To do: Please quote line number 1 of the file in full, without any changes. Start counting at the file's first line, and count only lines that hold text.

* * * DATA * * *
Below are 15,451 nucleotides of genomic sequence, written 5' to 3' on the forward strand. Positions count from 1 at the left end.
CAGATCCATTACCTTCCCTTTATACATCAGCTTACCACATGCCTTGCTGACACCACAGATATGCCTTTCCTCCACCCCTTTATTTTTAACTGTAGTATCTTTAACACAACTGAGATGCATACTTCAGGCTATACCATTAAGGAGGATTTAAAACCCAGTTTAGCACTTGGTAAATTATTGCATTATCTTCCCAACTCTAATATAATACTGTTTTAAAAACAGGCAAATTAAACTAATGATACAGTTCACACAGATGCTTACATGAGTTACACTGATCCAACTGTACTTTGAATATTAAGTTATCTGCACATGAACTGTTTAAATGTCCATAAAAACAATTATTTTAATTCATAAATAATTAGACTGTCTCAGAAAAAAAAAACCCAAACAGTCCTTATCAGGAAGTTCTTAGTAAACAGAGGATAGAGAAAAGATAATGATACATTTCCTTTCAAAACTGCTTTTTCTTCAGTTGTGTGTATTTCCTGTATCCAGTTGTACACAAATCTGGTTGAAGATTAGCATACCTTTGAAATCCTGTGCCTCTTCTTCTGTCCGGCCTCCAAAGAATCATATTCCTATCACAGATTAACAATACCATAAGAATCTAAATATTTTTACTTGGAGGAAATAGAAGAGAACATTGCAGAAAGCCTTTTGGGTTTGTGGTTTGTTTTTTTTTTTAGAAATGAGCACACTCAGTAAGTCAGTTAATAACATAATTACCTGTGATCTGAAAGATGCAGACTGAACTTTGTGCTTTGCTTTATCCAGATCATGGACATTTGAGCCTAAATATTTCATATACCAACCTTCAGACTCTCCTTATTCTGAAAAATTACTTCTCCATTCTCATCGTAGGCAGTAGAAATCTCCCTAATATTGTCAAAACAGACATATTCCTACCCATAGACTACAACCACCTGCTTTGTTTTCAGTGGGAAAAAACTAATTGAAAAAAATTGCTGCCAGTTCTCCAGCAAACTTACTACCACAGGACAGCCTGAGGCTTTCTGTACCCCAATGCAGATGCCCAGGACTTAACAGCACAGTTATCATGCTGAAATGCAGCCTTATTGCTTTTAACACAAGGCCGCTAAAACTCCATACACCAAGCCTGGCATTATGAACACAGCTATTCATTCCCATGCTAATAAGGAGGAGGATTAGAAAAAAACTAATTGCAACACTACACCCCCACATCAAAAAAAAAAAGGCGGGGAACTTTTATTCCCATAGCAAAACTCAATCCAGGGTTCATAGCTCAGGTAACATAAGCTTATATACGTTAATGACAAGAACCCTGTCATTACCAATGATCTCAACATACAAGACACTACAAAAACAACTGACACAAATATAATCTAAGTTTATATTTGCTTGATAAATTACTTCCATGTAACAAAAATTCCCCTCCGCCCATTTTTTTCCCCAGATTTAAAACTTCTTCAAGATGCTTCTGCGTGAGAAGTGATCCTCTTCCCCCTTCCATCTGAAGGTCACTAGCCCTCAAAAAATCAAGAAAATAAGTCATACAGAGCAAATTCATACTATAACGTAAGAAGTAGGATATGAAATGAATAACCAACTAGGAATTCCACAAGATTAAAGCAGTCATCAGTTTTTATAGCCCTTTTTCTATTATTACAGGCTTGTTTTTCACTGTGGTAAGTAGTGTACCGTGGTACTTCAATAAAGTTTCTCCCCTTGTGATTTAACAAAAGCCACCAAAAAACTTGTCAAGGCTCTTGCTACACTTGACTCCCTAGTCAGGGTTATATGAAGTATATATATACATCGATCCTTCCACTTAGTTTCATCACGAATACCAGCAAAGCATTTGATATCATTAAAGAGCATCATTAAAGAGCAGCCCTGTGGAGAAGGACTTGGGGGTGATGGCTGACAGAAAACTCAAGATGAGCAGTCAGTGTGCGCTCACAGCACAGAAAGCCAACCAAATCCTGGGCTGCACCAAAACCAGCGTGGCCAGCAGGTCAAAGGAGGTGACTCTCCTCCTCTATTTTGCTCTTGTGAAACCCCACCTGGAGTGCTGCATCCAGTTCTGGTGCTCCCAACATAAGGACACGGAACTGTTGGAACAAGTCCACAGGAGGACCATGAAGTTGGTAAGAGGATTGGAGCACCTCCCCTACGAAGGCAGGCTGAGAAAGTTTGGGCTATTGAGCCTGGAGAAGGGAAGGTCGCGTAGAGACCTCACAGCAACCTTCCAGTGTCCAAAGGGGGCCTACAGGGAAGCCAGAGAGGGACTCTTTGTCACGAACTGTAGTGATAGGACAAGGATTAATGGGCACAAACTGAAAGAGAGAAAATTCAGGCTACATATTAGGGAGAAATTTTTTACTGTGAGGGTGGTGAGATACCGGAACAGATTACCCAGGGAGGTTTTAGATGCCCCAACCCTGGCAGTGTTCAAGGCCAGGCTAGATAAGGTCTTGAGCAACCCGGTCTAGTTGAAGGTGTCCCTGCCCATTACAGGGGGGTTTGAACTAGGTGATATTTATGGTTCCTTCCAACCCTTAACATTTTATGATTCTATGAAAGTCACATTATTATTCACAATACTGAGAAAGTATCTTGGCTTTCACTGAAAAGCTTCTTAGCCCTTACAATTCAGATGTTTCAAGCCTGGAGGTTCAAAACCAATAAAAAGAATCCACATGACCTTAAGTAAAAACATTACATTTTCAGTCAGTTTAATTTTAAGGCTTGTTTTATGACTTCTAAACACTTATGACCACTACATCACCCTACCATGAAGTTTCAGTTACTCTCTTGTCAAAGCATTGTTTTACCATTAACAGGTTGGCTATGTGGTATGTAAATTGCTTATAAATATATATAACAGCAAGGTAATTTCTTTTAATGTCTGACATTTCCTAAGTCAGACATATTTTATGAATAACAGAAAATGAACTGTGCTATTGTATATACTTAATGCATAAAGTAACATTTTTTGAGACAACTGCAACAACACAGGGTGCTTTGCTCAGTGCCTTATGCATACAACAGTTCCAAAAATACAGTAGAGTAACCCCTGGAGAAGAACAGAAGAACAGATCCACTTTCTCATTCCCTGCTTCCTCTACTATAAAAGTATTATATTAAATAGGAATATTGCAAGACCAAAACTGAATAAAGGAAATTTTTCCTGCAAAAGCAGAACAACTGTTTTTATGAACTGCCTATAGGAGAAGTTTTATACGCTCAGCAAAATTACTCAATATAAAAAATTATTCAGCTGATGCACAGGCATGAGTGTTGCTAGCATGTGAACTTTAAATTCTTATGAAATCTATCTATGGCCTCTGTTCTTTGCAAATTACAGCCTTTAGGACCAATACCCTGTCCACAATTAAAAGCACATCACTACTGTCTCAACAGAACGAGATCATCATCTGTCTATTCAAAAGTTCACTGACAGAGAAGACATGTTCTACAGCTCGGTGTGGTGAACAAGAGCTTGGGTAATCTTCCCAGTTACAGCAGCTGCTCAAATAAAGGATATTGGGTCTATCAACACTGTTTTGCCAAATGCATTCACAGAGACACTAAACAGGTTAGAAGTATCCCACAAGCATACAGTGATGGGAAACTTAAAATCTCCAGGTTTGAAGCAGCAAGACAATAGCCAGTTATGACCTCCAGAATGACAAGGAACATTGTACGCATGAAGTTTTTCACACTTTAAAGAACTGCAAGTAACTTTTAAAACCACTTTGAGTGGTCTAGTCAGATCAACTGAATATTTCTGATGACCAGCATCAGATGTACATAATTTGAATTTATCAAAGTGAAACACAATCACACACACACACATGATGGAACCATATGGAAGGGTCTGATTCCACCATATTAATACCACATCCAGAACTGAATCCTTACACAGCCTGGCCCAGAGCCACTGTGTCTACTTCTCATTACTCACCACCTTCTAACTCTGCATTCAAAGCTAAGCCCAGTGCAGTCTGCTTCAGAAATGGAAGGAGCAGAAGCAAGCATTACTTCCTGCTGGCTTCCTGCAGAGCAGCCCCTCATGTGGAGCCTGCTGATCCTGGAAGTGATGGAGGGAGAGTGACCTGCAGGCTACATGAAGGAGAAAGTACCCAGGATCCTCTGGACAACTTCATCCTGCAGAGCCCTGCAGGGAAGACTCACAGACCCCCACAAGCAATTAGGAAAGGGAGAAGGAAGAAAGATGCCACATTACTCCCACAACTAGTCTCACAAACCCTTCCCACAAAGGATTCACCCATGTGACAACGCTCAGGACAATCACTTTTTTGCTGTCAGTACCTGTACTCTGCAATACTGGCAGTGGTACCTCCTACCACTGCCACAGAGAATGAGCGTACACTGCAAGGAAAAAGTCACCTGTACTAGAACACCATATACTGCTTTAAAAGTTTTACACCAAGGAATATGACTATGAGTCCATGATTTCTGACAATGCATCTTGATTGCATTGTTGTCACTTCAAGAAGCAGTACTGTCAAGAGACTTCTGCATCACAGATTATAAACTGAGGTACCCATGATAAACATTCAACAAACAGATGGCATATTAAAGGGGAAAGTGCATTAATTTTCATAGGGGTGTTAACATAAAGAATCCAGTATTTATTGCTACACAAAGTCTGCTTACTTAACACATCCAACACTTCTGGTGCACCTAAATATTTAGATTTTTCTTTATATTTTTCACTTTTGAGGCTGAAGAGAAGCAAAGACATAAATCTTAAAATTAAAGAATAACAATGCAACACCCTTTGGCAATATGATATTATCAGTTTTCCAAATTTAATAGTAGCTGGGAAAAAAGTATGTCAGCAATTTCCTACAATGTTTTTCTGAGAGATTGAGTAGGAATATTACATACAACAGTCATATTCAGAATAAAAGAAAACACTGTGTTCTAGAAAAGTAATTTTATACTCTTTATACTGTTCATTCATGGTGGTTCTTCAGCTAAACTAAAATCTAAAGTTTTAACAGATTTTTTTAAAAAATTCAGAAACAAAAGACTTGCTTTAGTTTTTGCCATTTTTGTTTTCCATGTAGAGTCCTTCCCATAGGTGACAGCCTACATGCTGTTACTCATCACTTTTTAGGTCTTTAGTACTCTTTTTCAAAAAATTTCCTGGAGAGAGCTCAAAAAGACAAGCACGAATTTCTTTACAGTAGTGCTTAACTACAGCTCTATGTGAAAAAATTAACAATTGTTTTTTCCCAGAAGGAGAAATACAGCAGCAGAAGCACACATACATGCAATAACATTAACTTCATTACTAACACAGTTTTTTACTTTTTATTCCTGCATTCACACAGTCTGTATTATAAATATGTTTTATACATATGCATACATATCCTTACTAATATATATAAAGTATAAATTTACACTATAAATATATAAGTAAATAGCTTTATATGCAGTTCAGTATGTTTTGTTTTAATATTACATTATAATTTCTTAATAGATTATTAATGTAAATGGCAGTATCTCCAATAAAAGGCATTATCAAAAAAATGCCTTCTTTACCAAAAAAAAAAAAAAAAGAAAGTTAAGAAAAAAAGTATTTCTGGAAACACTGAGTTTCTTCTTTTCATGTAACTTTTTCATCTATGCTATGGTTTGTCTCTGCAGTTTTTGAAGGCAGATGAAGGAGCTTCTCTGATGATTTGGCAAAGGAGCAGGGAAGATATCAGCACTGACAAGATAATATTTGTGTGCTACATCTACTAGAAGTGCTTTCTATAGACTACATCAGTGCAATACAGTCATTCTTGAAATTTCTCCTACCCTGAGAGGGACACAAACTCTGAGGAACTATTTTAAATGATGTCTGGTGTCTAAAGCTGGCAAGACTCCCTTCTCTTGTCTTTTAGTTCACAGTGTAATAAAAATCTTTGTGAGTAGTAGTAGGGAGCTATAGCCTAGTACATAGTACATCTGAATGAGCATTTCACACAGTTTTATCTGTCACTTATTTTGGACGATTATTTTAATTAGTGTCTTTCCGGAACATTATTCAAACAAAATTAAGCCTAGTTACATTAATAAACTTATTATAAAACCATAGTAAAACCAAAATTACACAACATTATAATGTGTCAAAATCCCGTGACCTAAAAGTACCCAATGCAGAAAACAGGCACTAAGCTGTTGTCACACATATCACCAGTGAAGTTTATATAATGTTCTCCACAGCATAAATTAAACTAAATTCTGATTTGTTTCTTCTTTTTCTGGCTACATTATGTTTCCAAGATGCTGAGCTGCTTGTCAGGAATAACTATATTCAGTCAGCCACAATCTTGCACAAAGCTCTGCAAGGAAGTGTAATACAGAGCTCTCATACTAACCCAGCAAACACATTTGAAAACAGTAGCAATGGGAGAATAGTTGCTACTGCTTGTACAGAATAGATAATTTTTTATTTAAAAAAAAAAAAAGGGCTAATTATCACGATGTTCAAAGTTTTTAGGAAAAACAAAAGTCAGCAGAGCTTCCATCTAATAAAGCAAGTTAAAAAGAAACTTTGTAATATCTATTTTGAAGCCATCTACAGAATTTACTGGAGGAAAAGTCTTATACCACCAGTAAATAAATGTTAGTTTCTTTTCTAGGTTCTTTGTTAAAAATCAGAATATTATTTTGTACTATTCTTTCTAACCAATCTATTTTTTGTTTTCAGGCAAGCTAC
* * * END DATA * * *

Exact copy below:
Below are 15,451 nucleotides of genomic sequence, written 5' to 3' on the forward strand. Positions count from 1 at the left end.